Our God, Eager to Save

Posted January 10, 2010

Tomohisa had reached a coveted status in Japan’s vertically-ordered society: medical doctor. Along with the status came wealth, which he used to buy the affection of women…and lots of booze. His selfishness blinded... [Read More]

The Humbled Tsunami

Posted December 2, 2011

When the warning sirens went off, residents in a south Sendai neighborhood fled to the local school. Together with panicked children still in class they climbed to the rooftop. Some 600 altogether... [Read More]

Japanese Get "Bach" Hope

Posted September 21, 2011

Who would have thought Bach would be involved in 21st century mission work in Japan? I have frequently read with interest of the strong connection between classical music (particularly J.S. Bach) and Japanese interest... [Read More]

Tsunami Ground Zero

Posted April 7, 2011

I still haven't returned from tsunami ground zero. That is to say, although I've been back several days already, the reality of the scene is still with me. The incredible amounts of mud in once beautiful homes... [Read More]

"Nice Try, Kevin" File

Posted February 9, 2011

This one goes into the "Nice try, Kevin" file. I just thought it was a nice-looking bunch of flowers in the storefront and, on the spur of the moment, decided Kaori deserved to enjoy them. Chrysanthemums, however, are... [Read More]

The Gulliver Complex

Posted November 9, 2007

I'm a giant again. Well, not really. But it sure feels like it again since returning from the States. The first sign was bumping my head in the shuttle bus from the airport. By habit, I normally duck my head through any... [Read More]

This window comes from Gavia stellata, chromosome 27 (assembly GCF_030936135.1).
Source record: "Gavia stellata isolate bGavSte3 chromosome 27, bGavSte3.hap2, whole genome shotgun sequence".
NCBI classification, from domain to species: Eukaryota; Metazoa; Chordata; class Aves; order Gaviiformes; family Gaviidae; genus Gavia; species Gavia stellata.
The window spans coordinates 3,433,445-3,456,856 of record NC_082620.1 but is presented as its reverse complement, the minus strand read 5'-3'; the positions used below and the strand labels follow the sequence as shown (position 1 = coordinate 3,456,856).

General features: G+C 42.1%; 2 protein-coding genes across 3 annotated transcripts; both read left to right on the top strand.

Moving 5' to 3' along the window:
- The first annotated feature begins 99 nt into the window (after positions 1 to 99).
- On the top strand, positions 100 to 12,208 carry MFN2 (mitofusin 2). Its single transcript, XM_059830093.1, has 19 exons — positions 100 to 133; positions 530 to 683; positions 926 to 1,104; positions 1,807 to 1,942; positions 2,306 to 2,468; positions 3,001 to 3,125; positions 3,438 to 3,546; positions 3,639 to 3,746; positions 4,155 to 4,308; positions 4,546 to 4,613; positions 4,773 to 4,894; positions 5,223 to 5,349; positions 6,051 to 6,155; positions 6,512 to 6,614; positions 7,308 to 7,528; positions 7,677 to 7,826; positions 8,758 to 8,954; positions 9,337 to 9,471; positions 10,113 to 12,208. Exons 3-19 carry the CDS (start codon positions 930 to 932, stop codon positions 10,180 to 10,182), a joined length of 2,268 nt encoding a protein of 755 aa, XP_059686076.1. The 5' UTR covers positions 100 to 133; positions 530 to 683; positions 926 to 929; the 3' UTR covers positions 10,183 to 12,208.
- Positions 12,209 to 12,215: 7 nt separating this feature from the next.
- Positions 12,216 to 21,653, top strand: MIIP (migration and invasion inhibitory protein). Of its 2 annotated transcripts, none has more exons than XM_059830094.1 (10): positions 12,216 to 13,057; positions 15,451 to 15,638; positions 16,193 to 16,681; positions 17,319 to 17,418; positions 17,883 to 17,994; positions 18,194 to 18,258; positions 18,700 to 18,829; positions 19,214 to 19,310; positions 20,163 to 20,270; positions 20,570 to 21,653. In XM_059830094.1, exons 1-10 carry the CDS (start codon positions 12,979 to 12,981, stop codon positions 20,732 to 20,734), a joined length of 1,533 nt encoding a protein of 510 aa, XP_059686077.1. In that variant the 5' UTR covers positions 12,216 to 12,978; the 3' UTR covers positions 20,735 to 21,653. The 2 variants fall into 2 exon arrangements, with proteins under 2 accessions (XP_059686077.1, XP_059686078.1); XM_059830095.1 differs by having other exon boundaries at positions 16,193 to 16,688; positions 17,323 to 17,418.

Foreigners Don't Get the Point

Posted January 31, 2010

I'm standing in line at a drugstore with other shoppers. The woman in front of me has just pulled out a business card file. Hurriedly she flips through at least a hundred or more cards searching for the right one. It's a... [Read More]

More Powerful than Bombs

Posted July 5, 2008

Fuchida grew up loving his native Japan and hating the United States, which treated Asian immigrants harshly in the first half of the twentieth century. Fuchida attended a military academy, joined Japan's... [Read More]

Ready?

Posted September 14, 2010

I'd been putting it off. Although I knew it was important, taking inventory of our earthquake and disaster gear just wasn't getting done. Japan rests along the "ring of fire" in the Pacific ocean, a stretch of area that is... [Read More]

150 Years Later

Posted March 17, 2009

This spring marks the 150th anniversary of Protestant Christianity in Japan. The first protestant missionaries set foot in the port of Yokohama back in 1859. Now they were real church planters -- overcoming all... [Read More]

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I for Japan. Japan for the World. The World for Christ. And All for the Glory of God.

— Kanzo Uchimura, Japanese Evangelist

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Rambling Notes from Japan

Here are some blog posts that we hope will make you feel a part of things, and help you understand how to pray better for us and Japan. Please see our external blog in Blogger, if this page does not display correctly.

Chocolate Conundrum

Japan's got a sweet deal for men on Valentine's Day. Forget about choosing cards, fussing over flowers, or treating your date to dinner out. Here in Japan, it's all about gals giving the chocolate. The guys just relax and wait for the sweet treats to come their way. (Don't worry. The men will get their turn later.)

On February 14, ladies get the murky duty of judging where they stand in their relationships, and giving accordingly.